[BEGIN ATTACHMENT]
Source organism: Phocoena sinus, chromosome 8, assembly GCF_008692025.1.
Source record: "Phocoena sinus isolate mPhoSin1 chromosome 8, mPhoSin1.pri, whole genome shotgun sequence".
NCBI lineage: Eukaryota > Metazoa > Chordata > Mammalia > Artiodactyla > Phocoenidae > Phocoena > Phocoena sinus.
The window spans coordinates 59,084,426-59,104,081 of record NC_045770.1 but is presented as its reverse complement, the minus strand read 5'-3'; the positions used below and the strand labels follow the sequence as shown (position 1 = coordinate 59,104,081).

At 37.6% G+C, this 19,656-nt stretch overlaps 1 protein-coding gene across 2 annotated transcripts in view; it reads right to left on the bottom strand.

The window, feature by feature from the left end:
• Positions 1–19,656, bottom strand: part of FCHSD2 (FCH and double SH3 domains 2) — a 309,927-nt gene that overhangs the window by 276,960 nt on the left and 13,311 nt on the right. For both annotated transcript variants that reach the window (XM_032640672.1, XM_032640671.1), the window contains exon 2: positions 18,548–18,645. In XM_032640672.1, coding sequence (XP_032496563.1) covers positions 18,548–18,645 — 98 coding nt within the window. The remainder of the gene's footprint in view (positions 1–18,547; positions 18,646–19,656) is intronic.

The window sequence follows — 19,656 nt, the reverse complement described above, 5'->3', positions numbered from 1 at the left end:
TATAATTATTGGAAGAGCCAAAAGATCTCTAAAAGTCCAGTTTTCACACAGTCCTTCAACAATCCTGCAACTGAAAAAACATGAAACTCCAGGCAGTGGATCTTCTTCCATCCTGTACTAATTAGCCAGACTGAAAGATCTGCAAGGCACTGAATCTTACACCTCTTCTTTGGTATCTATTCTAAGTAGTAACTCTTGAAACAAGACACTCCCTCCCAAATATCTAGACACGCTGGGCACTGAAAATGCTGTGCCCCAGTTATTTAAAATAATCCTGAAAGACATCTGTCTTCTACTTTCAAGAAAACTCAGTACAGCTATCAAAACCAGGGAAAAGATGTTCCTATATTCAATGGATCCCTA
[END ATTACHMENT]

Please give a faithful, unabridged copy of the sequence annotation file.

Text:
Source organism: Phocoena sinus, chromosome 8, assembly GCF_008692025.1.
Source record: "Phocoena sinus isolate mPhoSin1 chromosome 8, mPhoSin1.pri, whole genome shotgun sequence".
NCBI lineage: Eukaryota > Metazoa > Chordata > Mammalia > Artiodactyla > Phocoenidae > Phocoena > Phocoena sinus.
The window spans coordinates 59,084,426-59,104,081 of record NC_045770.1 but is presented as its reverse complement, the minus strand read 5'-3'; the positions used below and the strand labels follow the sequence as shown (position 1 = coordinate 59,104,081).

At 37.6% G+C, this 19,656-nt stretch overlaps 1 protein-coding gene across 2 annotated transcripts in view; it reads right to left on the bottom strand.

The window, feature by feature from the left end:
• Positions 1–19,656, bottom strand: part of FCHSD2 (FCH and double SH3 domains 2) — a 309,927-nt gene that overhangs the window by 276,960 nt on the left and 13,311 nt on the right. For both annotated transcript variants that reach the window (XM_032640672.1, XM_032640671.1), the window contains exon 2: positions 18,548–18,645. In XM_032640672.1, coding sequence (XP_032496563.1) covers positions 18,548–18,645 — 98 coding nt within the window. The remainder of the gene's footprint in view (positions 1–18,547; positions 18,646–19,656) is intronic.

The window sequence follows — 19,656 nt, the reverse complement described above, 5'->3', positions numbered from 1 at the left end:
TATAATTATTGGAAGAGCCAAAAGATCTCTAAAAGTCCAGTTTTCACACAGTCCTTCAACAATCCTGCAACTGAAAAAACATGAAACTCCAGGCAGTGGATCTTCTTCCATCCTGTACTAATTAGCCAGACTGAAAGATCTGCAAGGCACTGAATCTTACACCTCTTCTTTGGTATCTATTCTAAGTAGTAACTCTTGAAACAAGACACTCCCTCCCAAATATCTAGACACGCTGGGCACTGAAAATGCTGTGCCCCAGTTATTTAAAATAATCCTGAAAGACATCTGTCTTCTACTTTCAAGAAAACTCAGTACAGCTATCAAAACCAGGGAAAAGATGTTCCTATATTCAATGGATCCCTA